According to the official statistics available with the health ministry, the total number of registered allopathic doctors in the country is 5.5 lakh. The doctor-population ratio works out to 1:2000 approximately. There are around 3.72 lakh nurses in the country and the nurses-population ratio comes to 1:2950. All of this has to be studied in the context of the fact that till a few decades ago, till few years ago healthcare delivery was sole responsibility of private practitioners and doctor-owned-and-run hospitals. And almost all the large hospitals were either government or charitable hospitals.
Apollo Hospital started the trend of corporate hospital, others followed. There has been a large gap after first corporate hospital and the trend of corporatisation in healthcare delivery in India.
Today, the industry is moving rapidly towards organized sector and more so towards corporatisation of healthcare delivery. So in metro cities, there is a glut of doctors, hospitals and clinical labs while in vast swathes of rural India, there are none. If I were to be asked if the situation is likely to improve any time, in the foreseeable future, the answer has to be no.
The reason lies in the domain of medical education. In the past several decades, there has been an incredible increase in the privatization of medical education with rapid expansion in the number of private medical schools. This trend has had widespread implications globally and influenced medical educational policies all over the world. There has been a worldwide boom in private medical education. India tops the list with the largest numbers of medical schools within one country (271). Out of these about 137 are privately owned institutions. Private medical schools can be totally autonomous or partially autonomous (controlled at various levels and in various degrees by government). They can be profit-generating institutions (revenues which enrich one individual or a consortium) or non-profit institutions which are more society centered.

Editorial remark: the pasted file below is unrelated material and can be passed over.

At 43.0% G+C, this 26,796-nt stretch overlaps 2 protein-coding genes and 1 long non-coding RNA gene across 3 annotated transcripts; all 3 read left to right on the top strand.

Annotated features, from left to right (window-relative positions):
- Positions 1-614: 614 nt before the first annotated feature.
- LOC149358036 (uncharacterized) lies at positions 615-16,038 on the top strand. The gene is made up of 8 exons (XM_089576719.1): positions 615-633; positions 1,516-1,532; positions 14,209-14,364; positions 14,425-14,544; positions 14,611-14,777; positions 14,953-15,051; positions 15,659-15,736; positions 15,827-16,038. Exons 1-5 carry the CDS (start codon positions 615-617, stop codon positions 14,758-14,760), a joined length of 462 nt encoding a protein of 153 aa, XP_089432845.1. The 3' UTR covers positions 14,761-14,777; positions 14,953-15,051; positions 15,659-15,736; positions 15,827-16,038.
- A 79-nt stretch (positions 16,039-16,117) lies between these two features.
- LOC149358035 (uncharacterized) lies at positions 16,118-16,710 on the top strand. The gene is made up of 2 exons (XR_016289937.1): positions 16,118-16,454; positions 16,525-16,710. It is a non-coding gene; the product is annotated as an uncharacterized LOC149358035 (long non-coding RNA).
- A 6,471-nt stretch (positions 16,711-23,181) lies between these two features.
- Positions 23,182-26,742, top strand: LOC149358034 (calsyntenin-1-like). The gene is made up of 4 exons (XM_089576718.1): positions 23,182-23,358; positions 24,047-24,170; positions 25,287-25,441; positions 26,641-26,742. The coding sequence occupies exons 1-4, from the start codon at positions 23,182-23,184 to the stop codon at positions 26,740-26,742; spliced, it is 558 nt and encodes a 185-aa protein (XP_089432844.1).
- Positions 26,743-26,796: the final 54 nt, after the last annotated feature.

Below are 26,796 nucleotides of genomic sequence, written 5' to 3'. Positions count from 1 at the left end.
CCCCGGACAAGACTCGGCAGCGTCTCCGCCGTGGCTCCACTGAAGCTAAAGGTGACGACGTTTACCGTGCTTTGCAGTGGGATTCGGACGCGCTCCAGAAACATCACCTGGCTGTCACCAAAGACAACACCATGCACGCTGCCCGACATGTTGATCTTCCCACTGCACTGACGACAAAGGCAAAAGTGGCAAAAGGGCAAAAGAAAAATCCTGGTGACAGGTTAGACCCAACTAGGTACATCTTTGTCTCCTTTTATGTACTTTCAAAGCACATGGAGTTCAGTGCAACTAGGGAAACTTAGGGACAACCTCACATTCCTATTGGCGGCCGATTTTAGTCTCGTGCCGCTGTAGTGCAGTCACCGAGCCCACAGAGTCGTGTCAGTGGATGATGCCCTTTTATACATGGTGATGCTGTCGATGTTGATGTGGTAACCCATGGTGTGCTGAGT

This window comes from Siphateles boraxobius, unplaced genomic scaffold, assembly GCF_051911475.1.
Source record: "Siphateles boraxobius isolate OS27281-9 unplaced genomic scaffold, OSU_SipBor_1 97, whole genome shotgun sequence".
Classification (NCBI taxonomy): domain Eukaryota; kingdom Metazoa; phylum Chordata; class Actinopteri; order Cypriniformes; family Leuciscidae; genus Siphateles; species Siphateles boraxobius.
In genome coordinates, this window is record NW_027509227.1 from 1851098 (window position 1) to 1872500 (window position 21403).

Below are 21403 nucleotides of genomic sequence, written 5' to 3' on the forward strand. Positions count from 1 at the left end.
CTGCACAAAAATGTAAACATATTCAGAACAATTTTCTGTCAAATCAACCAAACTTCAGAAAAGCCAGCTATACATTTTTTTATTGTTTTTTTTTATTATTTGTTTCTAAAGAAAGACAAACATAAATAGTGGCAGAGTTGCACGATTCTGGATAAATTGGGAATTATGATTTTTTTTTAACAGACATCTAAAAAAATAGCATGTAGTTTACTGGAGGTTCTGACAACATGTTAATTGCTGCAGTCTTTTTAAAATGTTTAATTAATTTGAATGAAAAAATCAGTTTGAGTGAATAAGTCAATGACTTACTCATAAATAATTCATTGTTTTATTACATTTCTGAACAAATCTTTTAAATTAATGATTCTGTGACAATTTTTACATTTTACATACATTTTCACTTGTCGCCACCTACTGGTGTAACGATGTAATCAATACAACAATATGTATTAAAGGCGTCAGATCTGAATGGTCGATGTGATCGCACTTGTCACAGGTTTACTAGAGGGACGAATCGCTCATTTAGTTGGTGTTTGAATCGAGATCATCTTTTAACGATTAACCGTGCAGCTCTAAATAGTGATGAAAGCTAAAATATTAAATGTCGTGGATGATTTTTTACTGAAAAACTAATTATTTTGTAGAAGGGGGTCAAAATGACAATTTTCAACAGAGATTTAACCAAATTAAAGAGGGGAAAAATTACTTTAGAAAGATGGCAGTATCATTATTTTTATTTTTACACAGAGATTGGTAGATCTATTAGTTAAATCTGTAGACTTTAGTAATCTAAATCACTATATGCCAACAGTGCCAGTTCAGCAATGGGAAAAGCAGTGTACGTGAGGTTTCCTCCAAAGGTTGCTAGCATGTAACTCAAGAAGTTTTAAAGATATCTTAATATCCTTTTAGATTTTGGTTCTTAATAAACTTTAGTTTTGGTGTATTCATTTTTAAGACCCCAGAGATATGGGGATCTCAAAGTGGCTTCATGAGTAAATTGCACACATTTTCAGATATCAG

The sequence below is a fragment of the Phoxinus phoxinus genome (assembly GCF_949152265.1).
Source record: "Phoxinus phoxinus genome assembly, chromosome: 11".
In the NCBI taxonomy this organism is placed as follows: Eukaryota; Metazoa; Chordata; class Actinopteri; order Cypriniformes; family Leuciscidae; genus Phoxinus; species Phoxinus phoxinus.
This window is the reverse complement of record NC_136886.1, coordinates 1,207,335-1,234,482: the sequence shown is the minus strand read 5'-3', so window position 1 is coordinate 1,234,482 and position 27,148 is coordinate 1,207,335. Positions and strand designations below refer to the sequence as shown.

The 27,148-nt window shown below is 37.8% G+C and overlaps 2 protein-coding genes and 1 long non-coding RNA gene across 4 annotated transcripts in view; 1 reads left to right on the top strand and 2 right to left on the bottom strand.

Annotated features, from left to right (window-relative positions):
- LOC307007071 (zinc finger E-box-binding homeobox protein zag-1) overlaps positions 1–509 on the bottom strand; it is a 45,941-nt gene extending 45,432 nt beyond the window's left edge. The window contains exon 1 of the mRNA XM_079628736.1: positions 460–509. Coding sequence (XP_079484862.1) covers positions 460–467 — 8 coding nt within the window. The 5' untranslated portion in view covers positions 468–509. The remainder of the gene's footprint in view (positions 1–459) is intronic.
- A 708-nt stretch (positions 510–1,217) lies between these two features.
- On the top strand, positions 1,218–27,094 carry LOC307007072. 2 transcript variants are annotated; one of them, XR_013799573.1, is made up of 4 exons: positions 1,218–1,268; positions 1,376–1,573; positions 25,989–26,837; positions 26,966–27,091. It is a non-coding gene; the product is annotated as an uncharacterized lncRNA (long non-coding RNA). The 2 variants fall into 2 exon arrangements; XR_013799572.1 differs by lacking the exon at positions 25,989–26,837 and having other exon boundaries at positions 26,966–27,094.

Although notionally, the institutions might be non-profit, the fact that they do not receive any government aid and have to be self-financing and maintain their extensive and expensive facilities through the revenue generated through fees etc. means that that the cost of education is extremely high and either unaffordable for many or financed through high interest bearing bank loans. After spending such a high amount of money on education and possibly with loans to repay, who on earth will take up poorly paying government jobs in remote areas with little infra-structure? No one. So unless, we think differently, the situation can only deteriorate.
A solution that could potentially be tried is the use of alternate systems of medicine – clubbed together as AYUSH by the government authorities. Comprising of Ayurveda, Unani, Homeopathy and Yoga, the disciplines largely languish. Ayurveda has recently received a new lease of life through the New Age spas, but the other disciplines languish, largely because they are seen as the poor man’s choice of treatment and the government has done nothing to popularize them by ensuring that all flagship government health programmers like the National Rural Health Mission (and now the Urban Health Mission too), gravitate around Allopathic treatment and the AYUSH remains an ungainly step child. Till the time this anomaly is corrected, the situation is unlikely to change.
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